Even if a shelter receives funding from local government based on taxes, it is not nearly enough to run a well-functioning kennel with all the proper necessities, resources, employees and supplies. Fundraising and donations are the main source of funds for those shelters as well as those (which are many) that do not receive money from the government. Depending on how well a shelter is at raising funds, has a direct impact on how well they are able care for and adopt out these homeless animals.


For many shelters the amount of debt they are faced with increases each and every year and piles on the debt they already encompass from past years.

Here’s an example of what sounds like a lot of revenue being exceeded by operating costs:  Total revenue and support for CCAS in 2010 was $101,232 in donations and $48,903 in grants ($150,135). The shelters total operating costs for 2010 was $1.2 million (1,049,865 in the red).

In a second example, compare to 2010 revenue and total costs for the Camden County Animal Shelter to their 2006 costs and revenue. In 2006 their total revenue reached $564,380 while their total operating costs were $548,099. This leaves a deficit of $16, 281 (Egan, B).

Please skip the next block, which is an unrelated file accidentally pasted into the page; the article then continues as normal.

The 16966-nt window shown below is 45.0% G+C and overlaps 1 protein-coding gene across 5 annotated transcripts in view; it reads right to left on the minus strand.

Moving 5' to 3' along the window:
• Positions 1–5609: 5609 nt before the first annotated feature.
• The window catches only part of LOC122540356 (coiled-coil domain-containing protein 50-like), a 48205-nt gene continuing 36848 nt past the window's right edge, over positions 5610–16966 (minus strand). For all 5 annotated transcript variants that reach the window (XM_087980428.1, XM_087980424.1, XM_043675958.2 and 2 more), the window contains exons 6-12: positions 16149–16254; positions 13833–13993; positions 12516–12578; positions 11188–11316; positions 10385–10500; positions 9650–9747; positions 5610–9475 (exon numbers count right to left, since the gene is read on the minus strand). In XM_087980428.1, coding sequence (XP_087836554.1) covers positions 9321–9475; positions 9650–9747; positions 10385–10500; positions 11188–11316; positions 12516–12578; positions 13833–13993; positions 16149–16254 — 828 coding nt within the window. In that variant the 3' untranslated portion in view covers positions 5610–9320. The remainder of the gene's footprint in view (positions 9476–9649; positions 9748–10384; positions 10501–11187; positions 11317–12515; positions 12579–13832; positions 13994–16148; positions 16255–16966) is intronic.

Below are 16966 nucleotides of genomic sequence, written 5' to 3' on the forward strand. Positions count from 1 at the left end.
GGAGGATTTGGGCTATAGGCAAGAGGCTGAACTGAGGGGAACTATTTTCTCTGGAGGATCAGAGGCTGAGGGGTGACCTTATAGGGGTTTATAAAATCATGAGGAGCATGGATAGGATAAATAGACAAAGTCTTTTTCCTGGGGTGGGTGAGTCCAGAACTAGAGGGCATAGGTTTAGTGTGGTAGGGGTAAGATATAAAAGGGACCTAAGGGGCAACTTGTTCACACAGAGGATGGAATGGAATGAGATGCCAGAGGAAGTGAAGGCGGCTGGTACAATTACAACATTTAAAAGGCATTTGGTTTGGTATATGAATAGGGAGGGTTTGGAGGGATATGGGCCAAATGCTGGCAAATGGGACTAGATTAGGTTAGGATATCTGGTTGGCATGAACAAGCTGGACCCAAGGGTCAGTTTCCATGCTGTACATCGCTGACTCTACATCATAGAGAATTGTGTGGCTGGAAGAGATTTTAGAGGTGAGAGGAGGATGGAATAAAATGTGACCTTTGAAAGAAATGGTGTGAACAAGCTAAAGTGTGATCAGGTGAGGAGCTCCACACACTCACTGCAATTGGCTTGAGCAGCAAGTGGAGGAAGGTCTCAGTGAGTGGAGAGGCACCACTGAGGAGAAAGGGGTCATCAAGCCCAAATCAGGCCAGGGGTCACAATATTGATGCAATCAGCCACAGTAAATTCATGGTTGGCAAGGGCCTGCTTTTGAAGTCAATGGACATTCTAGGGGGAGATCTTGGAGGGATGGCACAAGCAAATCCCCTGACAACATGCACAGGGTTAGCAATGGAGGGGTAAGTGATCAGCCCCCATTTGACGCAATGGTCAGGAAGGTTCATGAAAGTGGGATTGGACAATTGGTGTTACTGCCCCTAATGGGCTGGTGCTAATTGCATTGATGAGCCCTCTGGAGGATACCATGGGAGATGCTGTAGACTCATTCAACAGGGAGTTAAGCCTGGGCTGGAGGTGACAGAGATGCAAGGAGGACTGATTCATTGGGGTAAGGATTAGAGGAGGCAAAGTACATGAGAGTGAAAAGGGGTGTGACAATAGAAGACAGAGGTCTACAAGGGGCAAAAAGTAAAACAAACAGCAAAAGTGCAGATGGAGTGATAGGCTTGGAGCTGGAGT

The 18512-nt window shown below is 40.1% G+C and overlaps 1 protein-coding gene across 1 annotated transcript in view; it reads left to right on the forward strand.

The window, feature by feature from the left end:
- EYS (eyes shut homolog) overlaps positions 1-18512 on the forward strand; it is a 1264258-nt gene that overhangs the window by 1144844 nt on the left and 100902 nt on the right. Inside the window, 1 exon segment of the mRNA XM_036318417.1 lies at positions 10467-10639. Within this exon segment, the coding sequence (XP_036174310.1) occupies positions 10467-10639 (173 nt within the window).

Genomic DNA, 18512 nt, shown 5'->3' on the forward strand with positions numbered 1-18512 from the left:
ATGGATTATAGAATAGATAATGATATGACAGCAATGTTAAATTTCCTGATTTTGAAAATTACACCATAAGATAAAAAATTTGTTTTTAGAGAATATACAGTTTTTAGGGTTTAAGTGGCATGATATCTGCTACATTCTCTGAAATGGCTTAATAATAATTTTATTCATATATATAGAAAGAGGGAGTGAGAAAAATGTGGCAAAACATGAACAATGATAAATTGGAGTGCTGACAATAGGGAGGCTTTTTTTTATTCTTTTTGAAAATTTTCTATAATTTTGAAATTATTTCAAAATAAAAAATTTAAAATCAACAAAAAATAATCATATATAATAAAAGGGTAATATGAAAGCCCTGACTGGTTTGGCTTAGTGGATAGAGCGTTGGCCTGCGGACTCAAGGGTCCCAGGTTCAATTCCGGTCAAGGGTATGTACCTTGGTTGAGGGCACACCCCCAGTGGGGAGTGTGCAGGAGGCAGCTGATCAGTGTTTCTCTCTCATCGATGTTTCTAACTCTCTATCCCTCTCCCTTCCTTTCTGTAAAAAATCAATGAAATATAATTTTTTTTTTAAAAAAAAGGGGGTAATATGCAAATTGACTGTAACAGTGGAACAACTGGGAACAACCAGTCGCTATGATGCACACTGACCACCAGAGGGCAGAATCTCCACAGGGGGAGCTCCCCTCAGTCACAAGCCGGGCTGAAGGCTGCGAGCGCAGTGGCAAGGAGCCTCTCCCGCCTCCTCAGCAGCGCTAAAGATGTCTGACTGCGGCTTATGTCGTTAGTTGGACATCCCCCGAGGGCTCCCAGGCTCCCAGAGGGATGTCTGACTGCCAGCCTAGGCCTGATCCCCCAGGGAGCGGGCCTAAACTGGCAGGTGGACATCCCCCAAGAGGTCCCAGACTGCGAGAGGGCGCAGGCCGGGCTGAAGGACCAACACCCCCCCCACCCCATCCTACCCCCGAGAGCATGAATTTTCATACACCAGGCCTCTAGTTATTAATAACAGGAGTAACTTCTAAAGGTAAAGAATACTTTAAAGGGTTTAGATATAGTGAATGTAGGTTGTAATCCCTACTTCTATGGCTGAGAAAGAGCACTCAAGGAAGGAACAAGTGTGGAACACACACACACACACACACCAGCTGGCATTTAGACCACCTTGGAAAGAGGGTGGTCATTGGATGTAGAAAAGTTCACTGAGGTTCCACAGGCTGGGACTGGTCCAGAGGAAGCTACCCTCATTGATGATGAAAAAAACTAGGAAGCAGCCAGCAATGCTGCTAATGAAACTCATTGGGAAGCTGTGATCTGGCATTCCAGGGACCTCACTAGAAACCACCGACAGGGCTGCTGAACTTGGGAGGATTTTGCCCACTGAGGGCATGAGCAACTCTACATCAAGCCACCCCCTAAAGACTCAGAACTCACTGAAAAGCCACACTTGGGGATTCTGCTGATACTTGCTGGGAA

Because of all these overhead expenses, many shelters are in some sort of deficit year after year that never disappears. Monmouth County SPCA stated, “It costs approximately $250,000 per month to fund all the important programs of the MCSPCA. We need to receive donations of over $250,000 per month just to maintain normal operations throughout the year. Unfortunately, because the amount we receive usually falls well short of the minimum required amount, we operate at a deficit each and every month” (Germann, J).

                   22). https://rucore.libraries.rutgers.edu/rutgers-lib/38418/PDF/1/play




So you see the problem.  Next time we’ll talk about how animal shelters are funded



Concept Discussion [Trap Neuter Re-abandon]

28 Jul

Words such as ethical and humane are difficult to define because (very divergent) personal belief-systems and personal experience color both terms.  Welfare is a provable condition, by design.  It uses quantitative parameters to ensure animal health and freedom from suffering and cruelty.